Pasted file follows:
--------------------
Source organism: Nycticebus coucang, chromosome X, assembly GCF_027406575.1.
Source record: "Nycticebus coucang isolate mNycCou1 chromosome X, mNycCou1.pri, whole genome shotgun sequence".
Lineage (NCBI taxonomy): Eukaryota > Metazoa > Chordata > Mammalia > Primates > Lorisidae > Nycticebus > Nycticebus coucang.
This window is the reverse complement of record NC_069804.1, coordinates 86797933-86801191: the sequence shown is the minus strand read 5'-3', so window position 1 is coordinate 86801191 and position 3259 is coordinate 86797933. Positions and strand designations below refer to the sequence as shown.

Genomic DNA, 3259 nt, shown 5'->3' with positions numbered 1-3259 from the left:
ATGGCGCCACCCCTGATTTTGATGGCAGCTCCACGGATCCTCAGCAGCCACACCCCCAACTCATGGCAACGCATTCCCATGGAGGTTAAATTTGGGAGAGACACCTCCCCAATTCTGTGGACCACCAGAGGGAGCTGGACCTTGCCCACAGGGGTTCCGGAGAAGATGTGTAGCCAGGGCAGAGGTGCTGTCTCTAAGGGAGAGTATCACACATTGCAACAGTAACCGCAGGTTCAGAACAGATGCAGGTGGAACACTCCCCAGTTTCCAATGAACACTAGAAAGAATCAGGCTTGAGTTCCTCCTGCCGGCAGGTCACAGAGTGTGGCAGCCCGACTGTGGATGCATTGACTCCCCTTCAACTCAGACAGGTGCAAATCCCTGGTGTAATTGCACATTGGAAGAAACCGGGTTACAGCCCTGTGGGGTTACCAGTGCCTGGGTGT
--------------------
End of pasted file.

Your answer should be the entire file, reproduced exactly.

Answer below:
Source organism: Nycticebus coucang, chromosome X, assembly GCF_027406575.1.
Source record: "Nycticebus coucang isolate mNycCou1 chromosome X, mNycCou1.pri, whole genome shotgun sequence".
Lineage (NCBI taxonomy): Eukaryota > Metazoa > Chordata > Mammalia > Primates > Lorisidae > Nycticebus > Nycticebus coucang.
This window is the reverse complement of record NC_069804.1, coordinates 86797933-86801191: the sequence shown is the minus strand read 5'-3', so window position 1 is coordinate 86801191 and position 3259 is coordinate 86797933. Positions and strand designations below refer to the sequence as shown.

Genomic DNA, 3259 nt, shown 5'->3' with positions numbered 1-3259 from the left:
ATGGCGCCACCCCTGATTTTGATGGCAGCTCCACGGATCCTCAGCAGCCACACCCCCAACTCATGGCAACGCATTCCCATGGAGGTTAAATTTGGGAGAGACACCTCCCCAATTCTGTGGACCACCAGAGGGAGCTGGACCTTGCCCACAGGGGTTCCGGAGAAGATGTGTAGCCAGGGCAGAGGTGCTGTCTCTAAGGGAGAGTATCACACATTGCAACAGTAACCGCAGGTTCAGAACAGATGCAGGTGGAACACTCCCCAGTTTCCAATGAACACTAGAAAGAATCAGGCTTGAGTTCCTCCTGCCGGCAGGTCACAGAGTGTGGCAGCCCGACTGTGGATGCATTGACTCCCCTTCAACTCAGACAGGTGCAAATCCCTGGTGTAATTGCACATTGGAAGAAACCGGGTTACAGCCCTGTGGGGTTACCAGTGCCTGGGTGT